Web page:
Who is a caregiver? More than likely, the person in the next cubicle or the person standing next to you at the grocery store or perhaps, you. In other words, anyone who has aging parents, a child who needs around the clock care or the children who often times have to run errands, or an entire household, in order to keep things afloat.
Family caregivers are often overlooked, because they are not paid or simply because they themselves don’t identify as one. But, do you regularly make calls on behalf of your parents? Or are you the one in charge of your spouse’s medication schedule? Or are you constantly taking care of chores for your disabled uncle or aunt? Then you are a caregiver.
Family Caregivers encompass such a diverse group. According to an AARP study, caregivers come from every age, gender, socioeconomic and racial/ethnic group. The general consensus is that a Family Caregiver, whether paid or unpaid, helps a loved one with his or her activities of daily living. Activities of daily living include: eating, bathing, dressing, toileting and transferring. Other activities may include managing medications, scheduling and attending appointments, taking care of household chores and providing transportation.
Family Caregivers play such a pivotal role in our society, yet most people carrying out such a role don’t consider themselves a caregiver. The first step in obtaining the necessary support is becoming cognizant of the caregiving environment and figuring out what types of support would benefit both the person being cared for and the caregiver. Once the caregiving environment is identified the caregiver can more easily identify where the care gaps are (for themselves and their oved one) thus creating a healthier distribution of responsibilities and minimizing the chances for burnout. Support can look different for every family and may entail placing your loved one in a day center to allow for grocery shopping or a few hours of stillness. Support could also entail lining up a “caregiving group” who can act as a relay team in order to respond to needs much more effectively.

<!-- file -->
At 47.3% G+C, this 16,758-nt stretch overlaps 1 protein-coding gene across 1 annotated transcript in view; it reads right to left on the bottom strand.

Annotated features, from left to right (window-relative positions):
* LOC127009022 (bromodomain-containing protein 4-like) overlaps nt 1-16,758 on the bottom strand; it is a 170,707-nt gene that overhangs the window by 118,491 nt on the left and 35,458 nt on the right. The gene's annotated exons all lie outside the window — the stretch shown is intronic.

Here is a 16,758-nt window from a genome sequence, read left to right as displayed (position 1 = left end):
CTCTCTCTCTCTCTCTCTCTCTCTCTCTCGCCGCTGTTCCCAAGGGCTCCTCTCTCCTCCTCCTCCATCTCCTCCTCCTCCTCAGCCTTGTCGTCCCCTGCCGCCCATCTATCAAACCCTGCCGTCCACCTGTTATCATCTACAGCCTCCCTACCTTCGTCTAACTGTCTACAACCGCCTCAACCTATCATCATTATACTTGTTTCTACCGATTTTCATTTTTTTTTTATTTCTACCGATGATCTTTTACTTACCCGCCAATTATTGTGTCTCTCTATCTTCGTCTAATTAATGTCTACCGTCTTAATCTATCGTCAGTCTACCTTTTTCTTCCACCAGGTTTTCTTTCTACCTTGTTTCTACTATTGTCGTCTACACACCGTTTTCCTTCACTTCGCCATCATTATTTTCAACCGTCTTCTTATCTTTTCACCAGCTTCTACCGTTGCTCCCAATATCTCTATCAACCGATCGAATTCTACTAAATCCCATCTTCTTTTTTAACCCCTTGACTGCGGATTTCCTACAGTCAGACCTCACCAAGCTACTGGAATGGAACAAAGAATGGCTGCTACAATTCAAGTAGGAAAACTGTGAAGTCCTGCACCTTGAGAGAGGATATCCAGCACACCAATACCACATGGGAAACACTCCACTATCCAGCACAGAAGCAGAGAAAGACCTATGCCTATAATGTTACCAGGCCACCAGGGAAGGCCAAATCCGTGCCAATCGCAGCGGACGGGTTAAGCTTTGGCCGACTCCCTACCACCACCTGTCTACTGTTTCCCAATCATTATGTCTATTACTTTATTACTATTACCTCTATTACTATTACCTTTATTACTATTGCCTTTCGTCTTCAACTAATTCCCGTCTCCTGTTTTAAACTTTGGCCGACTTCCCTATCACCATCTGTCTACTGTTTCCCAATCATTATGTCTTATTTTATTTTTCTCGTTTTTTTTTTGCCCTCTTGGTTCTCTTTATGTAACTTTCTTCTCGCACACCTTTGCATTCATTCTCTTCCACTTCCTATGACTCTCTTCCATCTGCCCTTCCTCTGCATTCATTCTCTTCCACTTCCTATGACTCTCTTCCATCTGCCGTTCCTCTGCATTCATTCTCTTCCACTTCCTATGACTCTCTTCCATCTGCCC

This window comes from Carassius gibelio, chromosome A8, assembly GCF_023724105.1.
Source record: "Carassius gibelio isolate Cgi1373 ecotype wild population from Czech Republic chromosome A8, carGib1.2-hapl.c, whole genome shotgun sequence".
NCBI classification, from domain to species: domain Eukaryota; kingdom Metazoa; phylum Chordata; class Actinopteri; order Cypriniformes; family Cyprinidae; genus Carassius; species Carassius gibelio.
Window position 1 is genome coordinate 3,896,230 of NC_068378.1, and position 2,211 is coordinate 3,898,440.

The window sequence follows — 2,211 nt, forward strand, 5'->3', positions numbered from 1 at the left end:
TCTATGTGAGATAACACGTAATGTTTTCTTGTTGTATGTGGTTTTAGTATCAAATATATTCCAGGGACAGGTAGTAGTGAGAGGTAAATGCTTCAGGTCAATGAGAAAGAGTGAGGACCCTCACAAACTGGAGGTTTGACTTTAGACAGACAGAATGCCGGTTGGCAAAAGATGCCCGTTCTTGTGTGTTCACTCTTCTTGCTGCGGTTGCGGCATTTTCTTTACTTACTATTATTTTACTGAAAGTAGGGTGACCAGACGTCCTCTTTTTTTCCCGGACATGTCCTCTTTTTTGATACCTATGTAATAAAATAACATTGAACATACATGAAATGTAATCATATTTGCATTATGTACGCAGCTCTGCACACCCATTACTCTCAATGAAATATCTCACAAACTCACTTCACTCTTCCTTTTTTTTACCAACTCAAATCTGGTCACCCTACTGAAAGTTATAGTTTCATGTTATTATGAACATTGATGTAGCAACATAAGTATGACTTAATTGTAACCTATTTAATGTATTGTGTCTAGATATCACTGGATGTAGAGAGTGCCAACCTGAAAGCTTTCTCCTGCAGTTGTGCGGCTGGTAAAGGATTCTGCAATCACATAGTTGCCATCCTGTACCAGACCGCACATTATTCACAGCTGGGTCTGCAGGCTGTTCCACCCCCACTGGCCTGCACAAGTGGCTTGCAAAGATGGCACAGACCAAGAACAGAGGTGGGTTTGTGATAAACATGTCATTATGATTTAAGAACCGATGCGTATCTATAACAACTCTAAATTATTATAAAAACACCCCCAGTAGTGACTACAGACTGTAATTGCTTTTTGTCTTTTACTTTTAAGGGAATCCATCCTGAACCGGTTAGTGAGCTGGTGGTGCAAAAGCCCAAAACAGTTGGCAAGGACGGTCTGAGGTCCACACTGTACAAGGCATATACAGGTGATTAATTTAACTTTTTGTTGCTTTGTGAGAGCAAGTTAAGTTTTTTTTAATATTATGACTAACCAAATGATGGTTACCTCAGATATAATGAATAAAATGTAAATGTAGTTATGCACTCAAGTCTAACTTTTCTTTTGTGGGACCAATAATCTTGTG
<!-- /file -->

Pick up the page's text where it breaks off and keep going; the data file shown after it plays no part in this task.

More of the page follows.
FSL is committed to educating and empowering Family Caregivers and their families in order to make caregiving an opportunity for growth and understanding, as opposed to confusion and suffering. If you are a Family Caregiver and wish to learn more about our educational series, or programs, please call us at 602-285-1800. If you would like to schedule the “Empowering Family Caregivers” workshops at your location please call Outreach Coordinator Nydia Montijo at 602-285-0505 x 153.